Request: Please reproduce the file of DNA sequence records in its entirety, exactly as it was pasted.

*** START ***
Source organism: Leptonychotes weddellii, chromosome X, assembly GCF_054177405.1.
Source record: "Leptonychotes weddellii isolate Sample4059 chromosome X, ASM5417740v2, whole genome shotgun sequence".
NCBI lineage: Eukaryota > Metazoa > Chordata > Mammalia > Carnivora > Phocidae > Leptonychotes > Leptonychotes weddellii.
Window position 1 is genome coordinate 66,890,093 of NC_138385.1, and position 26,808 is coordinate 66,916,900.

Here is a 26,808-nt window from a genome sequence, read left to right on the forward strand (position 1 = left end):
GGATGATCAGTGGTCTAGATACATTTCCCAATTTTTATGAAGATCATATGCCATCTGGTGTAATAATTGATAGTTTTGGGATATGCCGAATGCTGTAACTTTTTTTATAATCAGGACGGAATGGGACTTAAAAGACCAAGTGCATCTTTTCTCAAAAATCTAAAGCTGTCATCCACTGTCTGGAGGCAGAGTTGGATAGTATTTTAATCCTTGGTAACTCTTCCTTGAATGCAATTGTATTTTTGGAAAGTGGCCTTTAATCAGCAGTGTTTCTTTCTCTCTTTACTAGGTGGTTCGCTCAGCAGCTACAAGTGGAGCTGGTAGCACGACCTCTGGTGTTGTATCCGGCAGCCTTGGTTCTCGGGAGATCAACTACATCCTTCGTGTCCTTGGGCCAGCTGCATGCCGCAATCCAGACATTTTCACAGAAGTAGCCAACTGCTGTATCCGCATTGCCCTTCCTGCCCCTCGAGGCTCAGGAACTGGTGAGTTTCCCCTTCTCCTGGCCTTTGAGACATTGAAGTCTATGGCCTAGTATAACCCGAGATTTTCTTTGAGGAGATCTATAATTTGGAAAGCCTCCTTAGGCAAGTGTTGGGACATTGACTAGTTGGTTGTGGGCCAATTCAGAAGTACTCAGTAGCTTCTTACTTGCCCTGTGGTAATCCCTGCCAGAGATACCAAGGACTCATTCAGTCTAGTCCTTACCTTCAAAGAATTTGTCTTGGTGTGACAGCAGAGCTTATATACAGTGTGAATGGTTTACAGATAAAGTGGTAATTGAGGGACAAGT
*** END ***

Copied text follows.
Source organism: Leptonychotes weddellii, chromosome X, assembly GCF_054177405.1.
Source record: "Leptonychotes weddellii isolate Sample4059 chromosome X, ASM5417740v2, whole genome shotgun sequence".
NCBI lineage: Eukaryota > Metazoa > Chordata > Mammalia > Carnivora > Phocidae > Leptonychotes > Leptonychotes weddellii.
Window position 1 is genome coordinate 66,890,093 of NC_138385.1, and position 26,808 is coordinate 66,916,900.

Here is a 26,808-nt window from a genome sequence, read left to right on the forward strand (position 1 = left end):
GGATGATCAGTGGTCTAGATACATTTCCCAATTTTTATGAAGATCATATGCCATCTGGTGTAATAATTGATAGTTTTGGGATATGCCGAATGCTGTAACTTTTTTTATAATCAGGACGGAATGGGACTTAAAAGACCAAGTGCATCTTTTCTCAAAAATCTAAAGCTGTCATCCACTGTCTGGAGGCAGAGTTGGATAGTATTTTAATCCTTGGTAACTCTTCCTTGAATGCAATTGTATTTTTGGAAAGTGGCCTTTAATCAGCAGTGTTTCTTTCTCTCTTTACTAGGTGGTTCGCTCAGCAGCTACAAGTGGAGCTGGTAGCACGACCTCTGGTGTTGTATCCGGCAGCCTTGGTTCTCGGGAGATCAACTACATCCTTCGTGTCCTTGGGCCAGCTGCATGCCGCAATCCAGACATTTTCACAGAAGTAGCCAACTGCTGTATCCGCATTGCCCTTCCTGCCCCTCGAGGCTCAGGAACTGGTGAGTTTCCCCTTCTCCTGGCCTTTGAGACATTGAAGTCTATGGCCTAGTATAACCCGAGATTTTCTTTGAGGAGATCTATAATTTGGAAAGCCTCCTTAGGCAAGTGTTGGGACATTGACTAGTTGGTTGTGGGCCAATTCAGAAGTACTCAGTAGCTTCTTACTTGCCCTGTGGTAATCCCTGCCAGAGATACCAAGGACTCATTCAGTCTAGTCCTTACCTTCAAAGAATTTGTCTTGGTGTGACAGCAGAGCTTATATACAGTGTGAATGGTTTACAGATAAAGTGGTAATTGAGGGACAAGT